Friday, October 8, 2010

Gap? Crap!

This week the graphic design world (yes, there really is one) was all in a kerfuffle over the news of the Gap's newly redesigned logo:


Here's the old logo alongside the new one. There was absolutely nothing wrong with the old one; it had a certain class, was well designed and balanced, and best of all, it was instantly recognizable, which is pretty much a logo's only job.

The new one looks like the ad agency had three weeks to design it, so they blew it off and played XBox until the day of the presentation, then drew it up at a stop light on the way to the meeting. It's bland at best, and looks like a hundred other uninspired logos out there.

Some have suggested that this was all a carefully engineered plan on the Gap's part to generate publicity. Personally I don't believe it, but if it's true then they are the Lex Luthor of the design world. Pure evil genius.

There may be some truth to the "planned out" rumor though, as the Gap is now saying they've listened to the public's outrage and are encouraging designers to submit their own re-designs... for free, of course. Could this all have been an elaborately planned, Machiavellian scheme to get a free new logo?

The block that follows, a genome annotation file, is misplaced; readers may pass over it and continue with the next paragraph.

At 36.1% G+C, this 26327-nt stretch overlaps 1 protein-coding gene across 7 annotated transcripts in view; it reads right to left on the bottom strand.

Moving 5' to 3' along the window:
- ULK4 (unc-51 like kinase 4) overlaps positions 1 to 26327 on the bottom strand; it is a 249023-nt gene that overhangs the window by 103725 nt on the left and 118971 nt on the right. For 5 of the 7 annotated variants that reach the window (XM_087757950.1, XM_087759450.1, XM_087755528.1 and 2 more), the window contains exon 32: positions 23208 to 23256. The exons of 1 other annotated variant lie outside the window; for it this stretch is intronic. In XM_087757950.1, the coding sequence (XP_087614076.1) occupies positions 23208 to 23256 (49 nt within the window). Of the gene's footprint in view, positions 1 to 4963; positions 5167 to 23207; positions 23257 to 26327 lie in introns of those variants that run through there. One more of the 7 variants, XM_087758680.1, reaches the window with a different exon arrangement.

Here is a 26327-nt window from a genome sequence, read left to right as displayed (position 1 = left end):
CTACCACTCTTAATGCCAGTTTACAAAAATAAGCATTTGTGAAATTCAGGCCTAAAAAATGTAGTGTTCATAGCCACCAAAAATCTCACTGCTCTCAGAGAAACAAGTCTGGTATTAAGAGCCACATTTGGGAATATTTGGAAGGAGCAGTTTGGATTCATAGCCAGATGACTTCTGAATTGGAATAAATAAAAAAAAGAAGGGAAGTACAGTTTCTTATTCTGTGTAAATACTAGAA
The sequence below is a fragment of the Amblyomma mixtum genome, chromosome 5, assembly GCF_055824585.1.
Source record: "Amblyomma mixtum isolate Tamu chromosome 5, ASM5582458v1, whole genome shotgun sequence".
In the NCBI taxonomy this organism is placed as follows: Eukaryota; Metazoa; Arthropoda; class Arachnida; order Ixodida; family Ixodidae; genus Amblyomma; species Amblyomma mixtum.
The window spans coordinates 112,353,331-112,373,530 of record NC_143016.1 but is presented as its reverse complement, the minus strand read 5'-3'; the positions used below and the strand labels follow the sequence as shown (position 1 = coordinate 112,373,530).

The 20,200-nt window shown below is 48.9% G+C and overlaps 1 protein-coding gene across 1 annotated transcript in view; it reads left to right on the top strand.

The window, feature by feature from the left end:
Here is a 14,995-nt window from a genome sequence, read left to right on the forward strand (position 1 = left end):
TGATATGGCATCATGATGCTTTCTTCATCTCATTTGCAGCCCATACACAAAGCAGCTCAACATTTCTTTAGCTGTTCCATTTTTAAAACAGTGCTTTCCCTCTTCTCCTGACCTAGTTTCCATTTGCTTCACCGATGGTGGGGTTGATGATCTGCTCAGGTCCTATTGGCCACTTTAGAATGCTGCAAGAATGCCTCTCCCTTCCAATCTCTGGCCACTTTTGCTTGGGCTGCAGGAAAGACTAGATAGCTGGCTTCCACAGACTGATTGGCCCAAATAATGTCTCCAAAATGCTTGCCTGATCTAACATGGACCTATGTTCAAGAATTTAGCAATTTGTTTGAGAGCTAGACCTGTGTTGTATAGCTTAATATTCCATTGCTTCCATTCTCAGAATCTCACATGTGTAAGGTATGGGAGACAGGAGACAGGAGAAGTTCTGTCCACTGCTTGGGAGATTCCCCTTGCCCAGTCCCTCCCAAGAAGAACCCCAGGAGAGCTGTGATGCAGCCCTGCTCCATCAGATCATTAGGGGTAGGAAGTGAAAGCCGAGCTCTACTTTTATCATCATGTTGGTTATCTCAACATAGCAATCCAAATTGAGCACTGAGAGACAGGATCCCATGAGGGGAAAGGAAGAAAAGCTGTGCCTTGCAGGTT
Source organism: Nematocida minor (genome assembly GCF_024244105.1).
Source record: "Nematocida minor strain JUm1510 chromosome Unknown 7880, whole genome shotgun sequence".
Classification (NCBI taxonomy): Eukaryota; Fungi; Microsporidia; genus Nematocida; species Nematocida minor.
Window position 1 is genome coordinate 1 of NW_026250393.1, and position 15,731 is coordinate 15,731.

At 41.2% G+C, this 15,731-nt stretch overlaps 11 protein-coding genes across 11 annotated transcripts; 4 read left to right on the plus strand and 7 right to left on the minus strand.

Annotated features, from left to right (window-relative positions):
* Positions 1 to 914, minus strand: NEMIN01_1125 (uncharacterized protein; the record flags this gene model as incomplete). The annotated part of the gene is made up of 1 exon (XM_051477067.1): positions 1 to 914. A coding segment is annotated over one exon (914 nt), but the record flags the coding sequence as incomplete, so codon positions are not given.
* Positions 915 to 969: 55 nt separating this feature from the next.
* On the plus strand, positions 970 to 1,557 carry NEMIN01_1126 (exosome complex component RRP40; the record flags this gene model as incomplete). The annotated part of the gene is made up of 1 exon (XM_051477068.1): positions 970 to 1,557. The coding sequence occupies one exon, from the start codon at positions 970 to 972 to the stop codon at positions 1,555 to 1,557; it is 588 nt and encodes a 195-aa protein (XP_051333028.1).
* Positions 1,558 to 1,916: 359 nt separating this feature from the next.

Whatever the truth, I've decided that what's good for the Gap is good enough for me. Behold, the new logo for Bob Canada's BlogWorld!


By the way, this may be a stupid question, but does "Gap" actually mean anything? Is it a shortening of "generation gap?" An acronym perhaps, such as Great Apparel, Pronto? Anyone have any idea?


Update!
To no one's surprise, the Gap announced today (10/12/10) that "due to overwhelming public response," they're going back to the classic box logo. 

To me this is pretty much iron-clad evidence that the whole thing was nothing more than a ham-handed publicity stunt. Why would any sane company spend millions on a new corporate identity and then use it for less than a week? Supposedly the Gap's sales are way down this year, so what better way to draw attention to themselves (and hopefully generate sales) than with a highly publicized debacle such as this?

2 comments:

  1. hey it worked for coke too (not a logo but when they changed their formula)

    ReplyDelete
  2. If they flipped the little serif on the G, it would actually say "Crap" ... :)

    ReplyDelete

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